COLUMBIA — The Columbia Public School District has asked 34 community members to comment in two upcoming committee meetings on the way the district teaches math. The district has invited these Columbia residents to advise the school district about the K-12 math curriculum. Those people will meet as the Mathematics Community Advisory Committee to “provide a forum for ongoing two-way communication among Columbia Public Schools and its constituents regarding mathematics education,” the district said.
Secondary Mathematics Coordinator Chip Sharp, Primary Mathematics Coordinator Linda Coutts and Chief Academic Officer Sally Beth Lyon formed the committee. Sharp said the new committee is a result of a recommendation from last year’s Secondary Mathematics Taskforce. In May 2007 the task force recommended that Columbia Public Schools “improve communication with CPS stakeholders.”
Two members of this new committee and all three of its organizers were part of that task force last year.
There has been an ongoing debate about which approach to math is the right one. There are two approaches available in the district. The newest approach, Integrated Math, is a system where teachers encourage students to solve math problems by focusing on context and situations rather than formulas. The other, which is how most parents were taught, is algebraic math. That system is based on memorization and a step-by-step process. Columbia Public Schools offers both approaches to students.
The committee is made up of parents, teachers, administrators, business leaders, community members and MU professors. The district selected this range of people so that all stakeholders could be represented, Sharp said.
Lex Akers, associate dean of the MU College of Engineering, said he was selected for the committee based on his past work with math issues. He said that if students come to college knowing the algebraic approach, they will be prepared for college math courses.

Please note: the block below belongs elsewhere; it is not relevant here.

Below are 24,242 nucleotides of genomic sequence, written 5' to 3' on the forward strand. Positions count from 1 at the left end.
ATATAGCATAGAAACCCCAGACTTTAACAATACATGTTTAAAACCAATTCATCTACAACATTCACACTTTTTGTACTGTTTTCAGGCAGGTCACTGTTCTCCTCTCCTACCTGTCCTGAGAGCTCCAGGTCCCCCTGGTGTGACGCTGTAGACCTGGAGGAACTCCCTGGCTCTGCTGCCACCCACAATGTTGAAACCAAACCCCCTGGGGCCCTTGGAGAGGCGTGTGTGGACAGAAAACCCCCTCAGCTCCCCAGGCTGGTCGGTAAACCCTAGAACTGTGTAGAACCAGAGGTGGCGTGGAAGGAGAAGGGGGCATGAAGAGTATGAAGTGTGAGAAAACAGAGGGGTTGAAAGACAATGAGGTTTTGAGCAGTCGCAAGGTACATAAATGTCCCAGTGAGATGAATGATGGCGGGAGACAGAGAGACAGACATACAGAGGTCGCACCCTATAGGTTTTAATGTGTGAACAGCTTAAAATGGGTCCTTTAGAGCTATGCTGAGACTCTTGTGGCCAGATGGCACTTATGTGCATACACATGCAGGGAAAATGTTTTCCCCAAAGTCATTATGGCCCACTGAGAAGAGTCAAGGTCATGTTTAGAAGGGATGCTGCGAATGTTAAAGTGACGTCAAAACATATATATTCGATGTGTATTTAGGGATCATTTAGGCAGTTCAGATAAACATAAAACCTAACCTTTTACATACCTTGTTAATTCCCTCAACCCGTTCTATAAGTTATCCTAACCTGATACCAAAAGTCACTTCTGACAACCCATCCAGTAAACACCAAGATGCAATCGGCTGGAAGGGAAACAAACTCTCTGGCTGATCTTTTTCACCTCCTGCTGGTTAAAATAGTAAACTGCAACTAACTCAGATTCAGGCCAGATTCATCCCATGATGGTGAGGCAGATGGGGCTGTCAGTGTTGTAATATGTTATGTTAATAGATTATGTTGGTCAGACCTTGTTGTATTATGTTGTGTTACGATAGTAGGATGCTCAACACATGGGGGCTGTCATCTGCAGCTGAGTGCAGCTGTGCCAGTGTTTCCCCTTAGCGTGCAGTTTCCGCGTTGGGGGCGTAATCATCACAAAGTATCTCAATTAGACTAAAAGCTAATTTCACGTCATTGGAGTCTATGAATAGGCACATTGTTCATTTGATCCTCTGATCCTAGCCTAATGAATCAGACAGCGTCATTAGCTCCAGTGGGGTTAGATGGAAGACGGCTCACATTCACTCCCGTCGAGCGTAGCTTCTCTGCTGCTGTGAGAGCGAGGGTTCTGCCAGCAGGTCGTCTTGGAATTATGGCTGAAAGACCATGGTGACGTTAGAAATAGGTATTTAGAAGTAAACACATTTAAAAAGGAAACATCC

“The students need a strong background in algebra,” he said. “They need to be competent and confident in basic mathematics.”
Associate Professor of Chemistry Susan Lever applied on the district’s Web site and was accepted to be a part of the committee. She said she will bring the perspective of what math concepts chemistry college professors expect students to be proficient in. Tuesday morning, Lever sent out a survey to about 17 other MU chemistry professors asking what her “colleagues believe students need to do well in chemistry.” As a committee member, Lever said she will try to be objective.
“I don’t have an agenda,” she said.
Russel Boulevard Elementary Principal Ed Schumacher recommended MU Professor Walter Gassmann to be a part of the committee. Gassmann has three children in Columbia schools. Two attend Russel, and one attends West Junior High School. That child opted for the non-integrated math track. Like Lever, Gassmann said he has no opinion yet about how students should be taught math.
“I think it depends very much on the personality of the student and the quality of the teacher as well,” he said. “I think you can do a good job and a bad job with either method.”
Ines Segert, School Board candidate and Instruction Assistant Professor of Psychology at MU, applied to be part of the committee but was not accepted. In an e-mail, Segert said she was glad that the committee included members who agreed and disagreed with the way the district currently teaches math.
“Because of public outcry, I think they finally had to include some critics,” she said.
Columbia Parents For Real Math founder Michelle Pruitt was also selected for the committee but was unavailable Tuesday for comment.